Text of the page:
Cancer cell Death is accelerated within three days when X-rays are shone onto tumour tissue containing iodine-carrying nanoparticles. The iodine releases electrons that break the tumour’s DNA, leading to cell death. The studies were published in the journal Scientific Reports.
iCeMS molecular biologist Fuyuhiko Tamanoi, who led the study said that exposing a metal to light leads to the release of electrons, a phenomenon called the photoelectric effect. An explanation of this phenomenon by Albert Einstein in 1905 heralded the birth of quantum physics. Our research provides evidence that suggests it is possible to reproduce this effect inside cancer cells.
The problem with cancer radiation therapy is that it is not effective at the center of tumors where oxygen levels are low due to the lack of blood vessels penetrating deeply into the tissue. X-ray irradiation needs oxygen to generate DNA-damaging reactive oxygen when the rays hit molecules inside the cell.Tamanoi with Kotaro Matsumoto and colleagues have been attempting to overcome this issue by finding more direct ways to damage cancer DNA. In previous works, they showed that gadolinium-loaded nanoparticles could kill cancer cells when irradiated with 50.25 kiloelectron volts of synchrotron-generated X-rays.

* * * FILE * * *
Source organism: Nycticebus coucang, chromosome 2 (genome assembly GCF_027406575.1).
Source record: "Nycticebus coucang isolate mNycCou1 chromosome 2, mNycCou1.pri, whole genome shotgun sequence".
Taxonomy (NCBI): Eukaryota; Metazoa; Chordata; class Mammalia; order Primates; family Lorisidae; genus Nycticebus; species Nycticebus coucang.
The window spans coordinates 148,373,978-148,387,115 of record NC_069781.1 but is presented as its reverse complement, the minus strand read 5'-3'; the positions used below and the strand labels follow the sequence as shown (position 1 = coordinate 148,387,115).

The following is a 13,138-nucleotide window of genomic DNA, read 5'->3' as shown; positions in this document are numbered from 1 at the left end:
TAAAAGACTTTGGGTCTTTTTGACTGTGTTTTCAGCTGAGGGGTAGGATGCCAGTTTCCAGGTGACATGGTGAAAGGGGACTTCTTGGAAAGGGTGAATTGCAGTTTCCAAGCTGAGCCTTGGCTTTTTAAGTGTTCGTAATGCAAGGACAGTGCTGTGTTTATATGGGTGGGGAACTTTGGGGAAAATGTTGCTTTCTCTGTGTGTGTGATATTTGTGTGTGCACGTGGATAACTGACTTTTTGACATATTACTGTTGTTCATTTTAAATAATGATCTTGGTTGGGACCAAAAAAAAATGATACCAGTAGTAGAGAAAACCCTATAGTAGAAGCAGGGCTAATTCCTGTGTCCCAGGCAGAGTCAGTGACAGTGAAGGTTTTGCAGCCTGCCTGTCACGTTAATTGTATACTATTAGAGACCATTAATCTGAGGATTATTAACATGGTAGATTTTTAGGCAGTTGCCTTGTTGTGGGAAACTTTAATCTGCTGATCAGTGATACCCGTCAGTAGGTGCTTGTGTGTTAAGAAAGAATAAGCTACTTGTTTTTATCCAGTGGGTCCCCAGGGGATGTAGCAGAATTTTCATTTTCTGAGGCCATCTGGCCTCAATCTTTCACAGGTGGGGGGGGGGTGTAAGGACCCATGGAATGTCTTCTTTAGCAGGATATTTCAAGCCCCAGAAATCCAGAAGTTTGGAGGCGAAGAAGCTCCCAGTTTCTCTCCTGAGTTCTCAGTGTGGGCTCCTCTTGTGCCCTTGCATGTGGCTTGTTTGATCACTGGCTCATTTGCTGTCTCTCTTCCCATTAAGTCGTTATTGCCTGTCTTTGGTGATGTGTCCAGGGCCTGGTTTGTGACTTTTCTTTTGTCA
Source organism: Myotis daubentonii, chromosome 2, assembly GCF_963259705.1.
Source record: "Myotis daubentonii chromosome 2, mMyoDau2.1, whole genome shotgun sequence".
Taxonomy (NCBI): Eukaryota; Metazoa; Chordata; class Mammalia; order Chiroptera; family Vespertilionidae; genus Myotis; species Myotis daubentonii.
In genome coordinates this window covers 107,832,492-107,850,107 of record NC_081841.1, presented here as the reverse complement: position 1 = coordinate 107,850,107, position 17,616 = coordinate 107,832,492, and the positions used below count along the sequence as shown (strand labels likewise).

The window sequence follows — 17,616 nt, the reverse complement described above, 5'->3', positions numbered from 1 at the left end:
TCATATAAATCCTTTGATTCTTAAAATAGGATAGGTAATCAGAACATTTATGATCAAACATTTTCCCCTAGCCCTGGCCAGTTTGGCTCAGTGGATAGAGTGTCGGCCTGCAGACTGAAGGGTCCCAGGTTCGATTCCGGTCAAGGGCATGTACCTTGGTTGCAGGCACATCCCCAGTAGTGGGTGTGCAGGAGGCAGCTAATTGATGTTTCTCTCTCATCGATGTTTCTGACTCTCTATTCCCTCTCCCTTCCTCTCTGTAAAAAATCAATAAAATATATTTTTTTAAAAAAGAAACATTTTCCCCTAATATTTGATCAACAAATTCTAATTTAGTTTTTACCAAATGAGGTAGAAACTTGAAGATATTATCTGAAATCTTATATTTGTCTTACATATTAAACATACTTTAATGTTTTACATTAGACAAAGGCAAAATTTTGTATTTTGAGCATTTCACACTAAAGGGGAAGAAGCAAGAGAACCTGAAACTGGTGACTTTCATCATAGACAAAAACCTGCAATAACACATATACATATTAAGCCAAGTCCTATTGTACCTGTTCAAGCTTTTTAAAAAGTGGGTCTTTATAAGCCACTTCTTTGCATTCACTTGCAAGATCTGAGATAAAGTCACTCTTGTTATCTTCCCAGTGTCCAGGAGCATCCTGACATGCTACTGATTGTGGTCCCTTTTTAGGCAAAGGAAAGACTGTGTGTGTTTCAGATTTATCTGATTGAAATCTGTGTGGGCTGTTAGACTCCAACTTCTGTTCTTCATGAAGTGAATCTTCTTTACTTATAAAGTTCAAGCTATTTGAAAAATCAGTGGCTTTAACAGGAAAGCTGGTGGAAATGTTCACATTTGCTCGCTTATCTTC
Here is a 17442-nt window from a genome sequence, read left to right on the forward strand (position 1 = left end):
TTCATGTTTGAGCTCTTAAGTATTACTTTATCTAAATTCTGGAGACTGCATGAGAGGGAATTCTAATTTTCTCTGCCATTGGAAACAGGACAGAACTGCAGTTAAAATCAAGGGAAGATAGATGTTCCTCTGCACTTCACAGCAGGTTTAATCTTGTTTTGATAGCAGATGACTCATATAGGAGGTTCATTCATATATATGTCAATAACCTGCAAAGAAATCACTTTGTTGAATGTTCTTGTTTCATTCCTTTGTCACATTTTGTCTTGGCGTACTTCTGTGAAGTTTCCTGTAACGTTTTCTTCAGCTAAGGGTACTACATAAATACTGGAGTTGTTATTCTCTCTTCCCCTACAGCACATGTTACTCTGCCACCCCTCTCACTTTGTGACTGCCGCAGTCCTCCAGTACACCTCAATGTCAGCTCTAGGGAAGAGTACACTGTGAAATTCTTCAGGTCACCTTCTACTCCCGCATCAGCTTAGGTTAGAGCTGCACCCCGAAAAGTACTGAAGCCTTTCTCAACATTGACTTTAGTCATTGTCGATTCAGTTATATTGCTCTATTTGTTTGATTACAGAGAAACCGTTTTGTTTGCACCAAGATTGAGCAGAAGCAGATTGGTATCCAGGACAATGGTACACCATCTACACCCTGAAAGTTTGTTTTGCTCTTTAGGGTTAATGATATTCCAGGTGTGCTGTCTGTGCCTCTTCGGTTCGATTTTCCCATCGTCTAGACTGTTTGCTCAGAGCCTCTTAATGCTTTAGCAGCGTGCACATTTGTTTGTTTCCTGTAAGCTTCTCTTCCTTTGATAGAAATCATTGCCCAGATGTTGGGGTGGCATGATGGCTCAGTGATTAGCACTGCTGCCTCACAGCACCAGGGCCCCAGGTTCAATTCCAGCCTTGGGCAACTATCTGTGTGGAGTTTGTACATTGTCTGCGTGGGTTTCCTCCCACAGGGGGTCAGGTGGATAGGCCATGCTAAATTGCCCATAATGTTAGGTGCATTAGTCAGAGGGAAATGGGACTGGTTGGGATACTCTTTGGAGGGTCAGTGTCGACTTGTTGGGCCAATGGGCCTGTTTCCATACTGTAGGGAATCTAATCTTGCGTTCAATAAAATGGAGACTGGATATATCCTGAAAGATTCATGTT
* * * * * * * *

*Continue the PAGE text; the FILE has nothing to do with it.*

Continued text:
Researchers designed porous, iodine-carrying organosilica nanoparticles. Iodine is cheaper than gadolinium and releases electrons at lower energy levels. The researchers dispersed their nanoparticles through tumor spheroids, 3D tissue containing multiple cancer cells. Irradiating the spheroids for 30 minutes with 33.2 keV of X-rays led to their destruction within three days. By changing energy levels, they were able to demonstrate that the optimum effect of tumor destruction occurs with a 33.2 keV X-ray.